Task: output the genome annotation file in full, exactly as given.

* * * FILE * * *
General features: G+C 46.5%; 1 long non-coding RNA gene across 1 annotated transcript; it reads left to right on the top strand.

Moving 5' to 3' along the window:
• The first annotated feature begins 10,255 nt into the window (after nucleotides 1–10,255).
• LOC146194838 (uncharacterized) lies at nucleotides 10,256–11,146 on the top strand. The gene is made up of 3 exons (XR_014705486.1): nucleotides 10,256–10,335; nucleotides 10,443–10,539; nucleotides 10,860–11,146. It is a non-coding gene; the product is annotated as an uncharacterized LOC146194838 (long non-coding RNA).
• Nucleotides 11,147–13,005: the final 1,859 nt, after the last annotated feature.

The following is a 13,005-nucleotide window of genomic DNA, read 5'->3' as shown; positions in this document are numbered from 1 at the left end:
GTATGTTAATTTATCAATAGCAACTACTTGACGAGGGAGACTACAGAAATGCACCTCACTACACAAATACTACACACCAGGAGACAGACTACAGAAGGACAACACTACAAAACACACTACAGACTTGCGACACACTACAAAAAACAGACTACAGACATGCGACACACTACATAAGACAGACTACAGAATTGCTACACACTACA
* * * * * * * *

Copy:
General features: G+C 46.5%; 1 long non-coding RNA gene across 1 annotated transcript; it reads left to right on the top strand.

Moving 5' to 3' along the window:
• The first annotated feature begins 10,255 nt into the window (after nucleotides 1–10,255).
• LOC146194838 (uncharacterized) lies at nucleotides 10,256–11,146 on the top strand. The gene is made up of 3 exons (XR_014705486.1): nucleotides 10,256–10,335; nucleotides 10,443–10,539; nucleotides 10,860–11,146. It is a non-coding gene; the product is annotated as an uncharacterized LOC146194838 (long non-coding RNA).
• Nucleotides 11,147–13,005: the final 1,859 nt, after the last annotated feature.

The following is a 13,005-nucleotide window of genomic DNA, read 5'->3' as shown; positions in this document are numbered from 1 at the left end:
GTATGTTAATTTATCAATAGCAACTACTTGACGAGGGAGACTACAGAAATGCACCTCACTACACAAATACTACACACCAGGAGACAGACTACAGAAGGACAACACTACAAAACACACTACAGACTTGCGACACACTACAAAAAACAGACTACAGACATGCGACACACTACATAAGACAGACTACAGAATTGCTACACACTACA